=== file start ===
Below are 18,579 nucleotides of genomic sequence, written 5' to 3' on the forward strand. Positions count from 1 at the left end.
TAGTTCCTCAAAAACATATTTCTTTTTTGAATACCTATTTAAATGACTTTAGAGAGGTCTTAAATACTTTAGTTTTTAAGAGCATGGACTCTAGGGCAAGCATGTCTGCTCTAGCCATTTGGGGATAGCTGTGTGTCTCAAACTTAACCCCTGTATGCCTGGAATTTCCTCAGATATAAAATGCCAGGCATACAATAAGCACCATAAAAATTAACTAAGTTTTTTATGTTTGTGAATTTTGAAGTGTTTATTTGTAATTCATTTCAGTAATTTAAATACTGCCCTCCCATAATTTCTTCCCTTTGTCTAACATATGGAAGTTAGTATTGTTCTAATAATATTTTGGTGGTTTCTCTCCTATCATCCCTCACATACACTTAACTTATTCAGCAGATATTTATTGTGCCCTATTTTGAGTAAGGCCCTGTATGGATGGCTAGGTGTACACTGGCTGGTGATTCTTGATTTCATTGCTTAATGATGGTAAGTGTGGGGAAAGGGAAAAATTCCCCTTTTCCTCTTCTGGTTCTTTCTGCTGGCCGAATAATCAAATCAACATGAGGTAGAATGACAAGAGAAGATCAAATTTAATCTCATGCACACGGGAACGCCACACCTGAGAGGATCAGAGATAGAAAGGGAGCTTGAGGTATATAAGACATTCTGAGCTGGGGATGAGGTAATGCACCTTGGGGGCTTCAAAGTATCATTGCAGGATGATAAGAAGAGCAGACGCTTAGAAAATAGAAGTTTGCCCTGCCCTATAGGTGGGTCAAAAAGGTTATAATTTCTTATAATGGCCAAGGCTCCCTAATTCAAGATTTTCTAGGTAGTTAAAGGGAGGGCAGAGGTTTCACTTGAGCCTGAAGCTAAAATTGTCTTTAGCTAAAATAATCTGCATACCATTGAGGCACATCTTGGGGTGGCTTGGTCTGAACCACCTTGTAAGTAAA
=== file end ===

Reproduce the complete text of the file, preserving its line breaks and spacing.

Below are 18,579 nucleotides of genomic sequence, written 5' to 3' on the forward strand. Positions count from 1 at the left end.
TAGTTCCTCAAAAACATATTTCTTTTTTGAATACCTATTTAAATGACTTTAGAGAGGTCTTAAATACTTTAGTTTTTAAGAGCATGGACTCTAGGGCAAGCATGTCTGCTCTAGCCATTTGGGGATAGCTGTGTGTCTCAAACTTAACCCCTGTATGCCTGGAATTTCCTCAGATATAAAATGCCAGGCATACAATAAGCACCATAAAAATTAACTAAGTTTTTTATGTTTGTGAATTTTGAAGTGTTTATTTGTAATTCATTTCAGTAATTTAAATACTGCCCTCCCATAATTTCTTCCCTTTGTCTAACATATGGAAGTTAGTATTGTTCTAATAATATTTTGGTGGTTTCTCTCCTATCATCCCTCACATACACTTAACTTATTCAGCAGATATTTATTGTGCCCTATTTTGAGTAAGGCCCTGTATGGATGGCTAGGTGTACACTGGCTGGTGATTCTTGATTTCATTGCTTAATGATGGTAAGTGTGGGGAAAGGGAAAAATTCCCCTTTTCCTCTTCTGGTTCTTTCTGCTGGCCGAATAATCAAATCAACATGAGGTAGAATGACAAGAGAAGATCAAATTTAATCTCATGCACACGGGAACGCCACACCTGAGAGGATCAGAGATAGAAAGGGAGCTTGAGGTATATAAGACATTCTGAGCTGGGGATGAGGTAATGCACCTTGGGGGCTTCAAAGTATCATTGCAGGATGATAAGAAGAGCAGACGCTTAGAAAATAGAAGTTTGCCCTGCCCTATAGGTGGGTCAAAAAGGTTATAATTTCTTATAATGGCCAAGGCTCCCTAATTCAAGATTTTCTAGGTAGTTAAAGGGAGGGCAGAGGTTTCACTTGAGCCTGAAGCTAAAATTGTCTTTAGCTAAAATAATCTGCATACCATTGAGGCACATCTTGGGGTGGCTTGGTCTGAACCACCTTGTAAGTAAA